In his study of Jewish “self-hatred,” Sander Gilman describes how ideologies win compliance by inspiring a desire among the subjugated to be like the oppressors. He uses the example of the liberal myth that social categories marking difference, such as race and ethnicity, are mutable and all can join the powerful if they abide the rules and behave like the dominant group. The more the subjugated identify with the powerful, the more they accept the ruling values and structural arrangements that keep them down. Gilman calls this a classic double bind situation. The empty promise that the oppressed can escape their “otherness” by shunning their difference lures them into supporting the very rules that define them into existence as the “other” - as those who are not allowed to share power. “Become like us and you will be accepted into our group.” But they never are.
In fact, we can begin to talk about internalized oppression at the moment that the oppressed accept the identities imposed on them by oppressors. The creation of a dominant, “superior” class depends upon the existence of groups of exploitable “others” distinguished by their alleged inferiority. Identities linked to gender, race, sexual and caste oppression are more than by-products of inequality but a constitutive component of their formation. These categorical distinctions become habitual as they are constructed in and through social relations and organizations, causing even the oppressed to have a stake in their subordinated identity. When the oppressed come to accept these identities as “real,” the are in effect internalizing their subjugated status in their definition of self. Any attempt to construct oppositional identities is greatly constrained as they must do so in relation to the categorical schema and meanings dictated by the oppressors.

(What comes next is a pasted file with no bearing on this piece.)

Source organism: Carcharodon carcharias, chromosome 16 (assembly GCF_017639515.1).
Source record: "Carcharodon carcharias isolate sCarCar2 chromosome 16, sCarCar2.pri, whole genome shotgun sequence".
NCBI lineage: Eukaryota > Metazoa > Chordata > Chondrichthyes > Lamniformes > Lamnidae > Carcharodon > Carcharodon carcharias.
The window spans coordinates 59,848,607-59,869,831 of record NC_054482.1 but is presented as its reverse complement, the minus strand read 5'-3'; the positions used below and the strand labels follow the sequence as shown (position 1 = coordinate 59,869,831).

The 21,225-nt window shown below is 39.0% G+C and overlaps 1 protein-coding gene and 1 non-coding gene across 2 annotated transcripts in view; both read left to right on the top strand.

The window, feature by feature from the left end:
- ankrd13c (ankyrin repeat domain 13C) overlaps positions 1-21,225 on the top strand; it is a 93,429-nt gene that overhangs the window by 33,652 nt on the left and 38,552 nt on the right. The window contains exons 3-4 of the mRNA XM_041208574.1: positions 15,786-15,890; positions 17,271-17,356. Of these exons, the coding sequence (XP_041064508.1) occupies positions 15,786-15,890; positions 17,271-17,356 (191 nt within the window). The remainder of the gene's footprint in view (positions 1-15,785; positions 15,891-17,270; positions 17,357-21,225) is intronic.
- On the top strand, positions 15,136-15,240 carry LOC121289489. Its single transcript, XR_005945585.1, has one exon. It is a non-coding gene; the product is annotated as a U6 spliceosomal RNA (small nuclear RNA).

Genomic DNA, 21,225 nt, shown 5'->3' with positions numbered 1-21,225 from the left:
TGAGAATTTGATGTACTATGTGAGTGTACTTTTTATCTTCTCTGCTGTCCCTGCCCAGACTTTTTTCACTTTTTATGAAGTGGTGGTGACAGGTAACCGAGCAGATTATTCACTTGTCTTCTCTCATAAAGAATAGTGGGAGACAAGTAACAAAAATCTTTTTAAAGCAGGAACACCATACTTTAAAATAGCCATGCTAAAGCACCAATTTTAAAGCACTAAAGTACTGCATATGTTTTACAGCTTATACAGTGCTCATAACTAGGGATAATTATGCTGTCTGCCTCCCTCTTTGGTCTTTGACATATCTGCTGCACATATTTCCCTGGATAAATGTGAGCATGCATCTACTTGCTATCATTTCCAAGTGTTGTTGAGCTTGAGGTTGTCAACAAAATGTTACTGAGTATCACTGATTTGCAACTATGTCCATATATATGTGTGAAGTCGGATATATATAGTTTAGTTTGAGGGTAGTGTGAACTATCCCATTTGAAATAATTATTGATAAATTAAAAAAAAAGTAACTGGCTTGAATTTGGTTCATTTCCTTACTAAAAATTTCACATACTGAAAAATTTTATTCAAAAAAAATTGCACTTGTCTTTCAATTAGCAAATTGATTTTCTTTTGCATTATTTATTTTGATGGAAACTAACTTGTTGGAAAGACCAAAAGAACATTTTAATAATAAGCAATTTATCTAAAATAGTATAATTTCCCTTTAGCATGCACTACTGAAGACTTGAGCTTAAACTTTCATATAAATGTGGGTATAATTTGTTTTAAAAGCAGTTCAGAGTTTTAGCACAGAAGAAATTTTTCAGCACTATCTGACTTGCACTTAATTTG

To underscore this point, I consider the phenomenon of “defensive othering,” which Schwalbe et al. describe as identity work engages by the subordinated in an attempt to become part of the dominant group or to distance themselves from the stereotypes associated with the subordinate group. This dynamic is evident in the formation of negative sub-ethnic identities within the group. For example, among Mexican Americans, the derogatory identities “wetback” and “pocho” are used to denigrate co-ethnics who are, respectively, newly immigrated or have assimilated into the dominate Euro-American culture. These terms are used to “other” members within the subordinated group, deeming them inferior in order to mark oneself or one’s co-ethnic peer group as superior. By attributing the negative stereotypes and images that the dominant society associates with the racial/ethnic group to “other” members within the group, the subordinated can distance themselves from the negative stereotype. Furthermore, intra-group othering allows the oppressed to present themselves as like their oppressors. By demonstrating that they share the same attitudes and disdain toward co-ethnics who fit with the stereotypes, they attempt to join the dominant group. This is the double bind of oppressed identities, as previously noted, for the subjugated cannot so easily escape their “otherness.”